Food Stamp business easily abused
MILWAUKEE - There is no question the FoodShare program is needed, but what is also needed is additional enforcement. The I-Team uncovered beauty shops, record stores, even candy stores approved to cash in on your money.
Drive around and you are bound to find a Quest accepted sign on the door of a convenience store. Quest is the modern day version of food stamps. A booming business where the government dishes out one million dollars a day to stores in Milwaukee alone.
"Many of our residents don't have access to good food options," says common council president, Willie Hines.
But when the I-Team went undercover with our hidden camera we found stores approved to accept Quest. Like a tobacco store with empty shelves. The I-Team then took the hidden camera video to Hines to review.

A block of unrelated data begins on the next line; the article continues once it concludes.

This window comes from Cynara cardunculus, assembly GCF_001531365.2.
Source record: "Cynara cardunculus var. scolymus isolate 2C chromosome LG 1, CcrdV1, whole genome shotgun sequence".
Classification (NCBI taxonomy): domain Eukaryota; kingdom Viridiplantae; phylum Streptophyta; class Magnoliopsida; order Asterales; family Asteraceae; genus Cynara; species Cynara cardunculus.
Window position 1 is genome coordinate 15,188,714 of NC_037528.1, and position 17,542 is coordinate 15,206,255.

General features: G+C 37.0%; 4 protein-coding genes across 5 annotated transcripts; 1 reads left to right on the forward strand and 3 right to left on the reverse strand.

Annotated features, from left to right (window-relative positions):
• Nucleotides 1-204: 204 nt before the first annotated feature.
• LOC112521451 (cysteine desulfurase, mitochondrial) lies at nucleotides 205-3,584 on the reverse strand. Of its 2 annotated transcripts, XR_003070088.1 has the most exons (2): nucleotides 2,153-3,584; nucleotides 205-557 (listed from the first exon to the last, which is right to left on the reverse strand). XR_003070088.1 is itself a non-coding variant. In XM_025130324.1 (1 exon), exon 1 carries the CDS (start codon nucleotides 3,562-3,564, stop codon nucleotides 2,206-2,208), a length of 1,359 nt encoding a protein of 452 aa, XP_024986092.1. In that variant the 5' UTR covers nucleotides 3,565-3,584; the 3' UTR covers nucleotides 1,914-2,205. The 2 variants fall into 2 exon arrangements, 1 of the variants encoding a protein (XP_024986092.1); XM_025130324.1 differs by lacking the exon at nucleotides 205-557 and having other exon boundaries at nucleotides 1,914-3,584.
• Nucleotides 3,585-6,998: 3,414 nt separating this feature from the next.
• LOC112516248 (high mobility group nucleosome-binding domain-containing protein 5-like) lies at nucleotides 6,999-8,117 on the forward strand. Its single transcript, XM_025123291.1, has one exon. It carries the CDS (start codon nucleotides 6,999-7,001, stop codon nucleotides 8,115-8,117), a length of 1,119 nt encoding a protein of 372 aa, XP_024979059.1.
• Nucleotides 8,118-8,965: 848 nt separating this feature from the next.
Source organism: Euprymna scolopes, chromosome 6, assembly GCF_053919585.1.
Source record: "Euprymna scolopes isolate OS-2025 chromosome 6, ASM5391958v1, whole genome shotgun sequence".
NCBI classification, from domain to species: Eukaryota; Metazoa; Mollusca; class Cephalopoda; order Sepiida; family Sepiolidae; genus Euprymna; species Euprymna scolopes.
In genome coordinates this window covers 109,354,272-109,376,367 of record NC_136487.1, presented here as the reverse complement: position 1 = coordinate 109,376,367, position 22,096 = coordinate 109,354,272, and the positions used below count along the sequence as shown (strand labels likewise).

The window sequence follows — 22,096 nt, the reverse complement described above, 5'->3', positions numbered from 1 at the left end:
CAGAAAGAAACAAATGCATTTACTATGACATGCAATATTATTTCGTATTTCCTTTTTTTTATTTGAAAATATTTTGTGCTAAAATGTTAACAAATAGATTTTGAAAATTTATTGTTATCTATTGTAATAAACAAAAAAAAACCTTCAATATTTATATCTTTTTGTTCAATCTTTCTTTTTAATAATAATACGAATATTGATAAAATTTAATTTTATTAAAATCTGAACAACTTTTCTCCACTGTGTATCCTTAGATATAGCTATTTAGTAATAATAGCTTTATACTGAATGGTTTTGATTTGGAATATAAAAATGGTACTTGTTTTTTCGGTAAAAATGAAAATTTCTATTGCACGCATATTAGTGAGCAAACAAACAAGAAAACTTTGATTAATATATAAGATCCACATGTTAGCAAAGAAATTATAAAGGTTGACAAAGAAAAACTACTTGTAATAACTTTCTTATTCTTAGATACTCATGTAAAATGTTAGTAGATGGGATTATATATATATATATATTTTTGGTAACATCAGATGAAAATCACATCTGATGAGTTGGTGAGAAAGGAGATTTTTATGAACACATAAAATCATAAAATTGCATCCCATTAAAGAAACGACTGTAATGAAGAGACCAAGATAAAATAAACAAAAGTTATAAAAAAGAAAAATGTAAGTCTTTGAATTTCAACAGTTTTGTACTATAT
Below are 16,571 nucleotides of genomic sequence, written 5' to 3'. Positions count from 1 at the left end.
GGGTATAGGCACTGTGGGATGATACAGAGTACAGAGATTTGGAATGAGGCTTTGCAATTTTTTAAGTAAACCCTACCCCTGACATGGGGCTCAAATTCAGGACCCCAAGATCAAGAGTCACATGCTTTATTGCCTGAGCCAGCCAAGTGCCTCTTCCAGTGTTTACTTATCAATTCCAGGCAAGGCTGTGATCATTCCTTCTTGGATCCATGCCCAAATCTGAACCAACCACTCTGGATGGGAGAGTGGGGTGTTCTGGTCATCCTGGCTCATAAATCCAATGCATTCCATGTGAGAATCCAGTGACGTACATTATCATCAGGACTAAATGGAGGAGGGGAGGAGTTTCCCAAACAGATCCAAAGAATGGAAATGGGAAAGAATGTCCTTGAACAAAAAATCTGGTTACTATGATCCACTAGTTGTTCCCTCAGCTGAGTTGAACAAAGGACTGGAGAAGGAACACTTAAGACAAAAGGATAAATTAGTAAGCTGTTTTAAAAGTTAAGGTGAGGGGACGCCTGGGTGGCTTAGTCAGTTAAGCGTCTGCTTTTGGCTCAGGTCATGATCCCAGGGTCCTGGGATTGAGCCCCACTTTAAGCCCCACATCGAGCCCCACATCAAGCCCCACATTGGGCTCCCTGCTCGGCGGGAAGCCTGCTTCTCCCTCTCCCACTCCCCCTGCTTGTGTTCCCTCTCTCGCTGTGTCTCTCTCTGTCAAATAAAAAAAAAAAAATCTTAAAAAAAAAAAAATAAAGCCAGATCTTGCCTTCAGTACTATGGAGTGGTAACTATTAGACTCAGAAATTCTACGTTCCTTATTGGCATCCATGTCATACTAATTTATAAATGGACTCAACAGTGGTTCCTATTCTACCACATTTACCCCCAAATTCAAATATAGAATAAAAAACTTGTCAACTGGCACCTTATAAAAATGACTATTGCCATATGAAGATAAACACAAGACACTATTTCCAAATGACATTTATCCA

"I appreciate it. It clearly indicates there is definitely some loopholes and it needs to be fine tuned and tightened," Hines says.
The USDA oversees the program. It only has 100 inspectors to monitor, not only Milwaukee or Wisconsin, but the entire country.
Wisconsin congresswoman, Gwen Moore admits more needs to be done.
"The real obvious answer is we need more inspectors. We need greater electronic capacity to survey what's going on and we need a lot more cooperation from the local officials," says Moore.
Back in 2011, the city denied a food license to the owner of Sticky Fingers House Of Candy. But the store remains on USDA's approved list of vendors, even though its doors are closed.
"The federal government needs to crackdown. Other governmental entities need to crack down. We've taken license. We've played our role. It's important for others to step up as well," says Hines.